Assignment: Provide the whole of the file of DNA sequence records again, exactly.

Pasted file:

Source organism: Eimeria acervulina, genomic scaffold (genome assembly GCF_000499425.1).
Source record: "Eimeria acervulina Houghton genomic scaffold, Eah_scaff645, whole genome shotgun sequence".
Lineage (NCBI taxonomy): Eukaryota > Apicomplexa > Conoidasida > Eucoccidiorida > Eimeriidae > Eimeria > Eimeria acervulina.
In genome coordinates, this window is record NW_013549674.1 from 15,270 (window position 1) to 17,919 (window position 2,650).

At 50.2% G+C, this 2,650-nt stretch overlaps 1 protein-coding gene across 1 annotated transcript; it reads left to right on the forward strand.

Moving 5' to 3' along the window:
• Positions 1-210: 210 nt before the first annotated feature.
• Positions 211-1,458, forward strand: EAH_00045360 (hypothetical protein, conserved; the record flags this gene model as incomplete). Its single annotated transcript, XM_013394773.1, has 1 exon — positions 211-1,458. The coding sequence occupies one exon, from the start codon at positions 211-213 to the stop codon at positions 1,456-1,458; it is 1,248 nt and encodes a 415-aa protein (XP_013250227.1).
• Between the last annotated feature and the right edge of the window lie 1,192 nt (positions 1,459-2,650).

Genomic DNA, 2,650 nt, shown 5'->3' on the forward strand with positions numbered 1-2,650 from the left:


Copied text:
Source organism: Eimeria acervulina, genomic scaffold (genome assembly GCF_000499425.1).
Source record: "Eimeria acervulina Houghton genomic scaffold, Eah_scaff645, whole genome shotgun sequence".
Lineage (NCBI taxonomy): Eukaryota > Apicomplexa > Conoidasida > Eucoccidiorida > Eimeriidae > Eimeria > Eimeria acervulina.
In genome coordinates, this window is record NW_013549674.1 from 15,270 (window position 1) to 17,919 (window position 2,650).

At 50.2% G+C, this 2,650-nt stretch overlaps 1 protein-coding gene across 1 annotated transcript; it reads left to right on the forward strand.

Moving 5' to 3' along the window:
• Positions 1-210: 210 nt before the first annotated feature.
• Positions 211-1,458, forward strand: EAH_00045360 (hypothetical protein, conserved; the record flags this gene model as incomplete). Its single annotated transcript, XM_013394773.1, has 1 exon — positions 211-1,458. The coding sequence occupies one exon, from the start codon at positions 211-213 to the stop codon at positions 1,456-1,458; it is 1,248 nt and encodes a 415-aa protein (XP_013250227.1).
• Between the last annotated feature and the right edge of the window lie 1,192 nt (positions 1,459-2,650).

Genomic DNA, 2,650 nt, shown 5'->3' on the forward strand with positions numbered 1-2,650 from the left: